* Ortiz also became the first player ever to play 2,000 games as the designated hitter.

* Mookie Betts scored his 100th run of the season off his 29th home run of the year, joining Fred Lynn, Johnny Pesky and Ted Williams as the only players to reach 100 runs before turning 24.

* The Red Sox hit back-to-back home runs for the fourth time this season with Betts and Hanley Ramirez going yard in the fifth.

* With his 2-for-4 day at the plate, Jackie Bradley Jr. improved to 34-for-94 (.362) batting ninth.

 

STARS

1) Dustin Pedroia

Pedroia finished 4-for-5, extending his streak to 11 hits in 11 at-bats, finishing one shy of tying the MLB record.

2) David Price

Price logged his fourth straight quality start with his six-inning, two-run start. He also dropped his ERA below 4.00 for the first time since his Opening Day start with Boston.

3) Salvador Perez

Perez finished 2-for-3 with two home runs. Saturday marked only the second multi-home run game of his career.

First impressions: Price, Pedroia lead Red Sox to 8-3 win over Royals

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First impressions: Price, Pedroia lead Red Sox to 8-3 win over Royals

BOSTON -- First impressions from the Red Sox 8-3 win over the Kansas City Royals:

 

David Price has found a groove.

Price finally brought his ERA below 4.00.

He’d been about that mark since his second start of the season. Twenty-six starts later, he finally reached the mark.

Saturday’s start marked Price’s fourth-straight quality start. Price will soon eclipse the 200-strikeout, reaching 186 K’s with his seven-strikeout performance.

Although the lefty hasn’t been at his best throughout much of the year, he’s caught fire of late.

Possibly at the most important part of the season, too.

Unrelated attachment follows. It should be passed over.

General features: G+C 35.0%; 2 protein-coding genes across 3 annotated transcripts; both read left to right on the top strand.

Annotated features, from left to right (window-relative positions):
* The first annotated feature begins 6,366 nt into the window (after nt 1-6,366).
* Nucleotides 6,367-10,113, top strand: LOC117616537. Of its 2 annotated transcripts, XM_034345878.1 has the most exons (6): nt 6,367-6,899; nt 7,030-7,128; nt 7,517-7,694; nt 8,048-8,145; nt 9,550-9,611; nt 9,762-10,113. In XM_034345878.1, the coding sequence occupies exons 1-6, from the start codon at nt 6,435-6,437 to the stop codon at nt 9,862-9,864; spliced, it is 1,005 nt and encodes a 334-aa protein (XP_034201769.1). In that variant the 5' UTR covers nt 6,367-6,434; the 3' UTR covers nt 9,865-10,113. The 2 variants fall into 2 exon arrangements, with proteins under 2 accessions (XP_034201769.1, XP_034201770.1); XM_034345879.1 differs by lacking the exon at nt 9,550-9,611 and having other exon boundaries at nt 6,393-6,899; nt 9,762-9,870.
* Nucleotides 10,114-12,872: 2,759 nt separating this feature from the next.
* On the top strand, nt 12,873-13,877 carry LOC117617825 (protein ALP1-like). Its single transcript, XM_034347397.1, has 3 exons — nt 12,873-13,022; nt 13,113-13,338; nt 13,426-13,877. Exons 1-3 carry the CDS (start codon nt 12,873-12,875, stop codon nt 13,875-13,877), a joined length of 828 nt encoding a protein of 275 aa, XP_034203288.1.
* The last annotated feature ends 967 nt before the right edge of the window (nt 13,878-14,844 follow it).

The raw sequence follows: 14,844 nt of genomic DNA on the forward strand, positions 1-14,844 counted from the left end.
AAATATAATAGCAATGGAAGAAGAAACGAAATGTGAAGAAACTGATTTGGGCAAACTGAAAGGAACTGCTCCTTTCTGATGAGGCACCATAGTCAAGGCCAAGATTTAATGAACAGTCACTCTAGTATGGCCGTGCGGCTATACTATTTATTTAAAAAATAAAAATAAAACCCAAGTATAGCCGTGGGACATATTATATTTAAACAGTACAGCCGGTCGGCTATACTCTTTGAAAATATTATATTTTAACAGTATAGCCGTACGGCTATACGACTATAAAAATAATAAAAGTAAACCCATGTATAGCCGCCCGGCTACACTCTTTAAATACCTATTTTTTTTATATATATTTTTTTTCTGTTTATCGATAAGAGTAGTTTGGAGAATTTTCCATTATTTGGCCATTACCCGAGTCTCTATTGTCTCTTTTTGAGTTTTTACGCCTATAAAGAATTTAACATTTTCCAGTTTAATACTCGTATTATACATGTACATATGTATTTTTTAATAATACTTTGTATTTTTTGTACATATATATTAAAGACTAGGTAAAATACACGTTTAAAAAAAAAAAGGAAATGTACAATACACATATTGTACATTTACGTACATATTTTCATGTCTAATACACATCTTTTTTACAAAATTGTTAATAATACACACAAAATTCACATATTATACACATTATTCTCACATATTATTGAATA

Dustin Pedroia just missed making history, can’t buy an out.

Boston’s second baseman entered Saturday with seven hits in his last seven at-bats. He stretched that streak to 11-for-11 with a 4-for-4 game.

He had the chance to go 12-for-12 in the eighth, but weakly grounded into a 4-6-3 double play.

He’s also the first Red Sox player with three straight four-hit games at Fenway Park since 1913.

Boston’s second baseman continues to prove that his struggles in recent years were directly related to injuries, not diminishing performance.

 

The offense passed a big test.

It might’ve appeared that Danny Duffy was a middle-of-the-road pitcher with the way Red Sox hitters tattooed him in Saturday’s win.

But the right only had one loss in 19 starts, with a 2.66 ERA (2.61 as a starter).

Between the long balls and Dustin Pedroia’s incessant ways of late, they ballooned his ERA to 3.01.

A respectable number, still, but a jump of nearly a half of a run.

 

Sandy Leon’s in a minor cold spell.

Possibly the greatest story of Boston’s 2016 offense, Leon hasn’t had too many struggles along the way.

But after finishing 0-for-4 Saturday night, he’s only 2-for-21 (.095) in his last five games.

Saturday also marked only the third time all season where he was held hitless in back-to-back games.

These things happen to everyone, but it was starting to look like Leon didn’t fall under the category of “everyone.”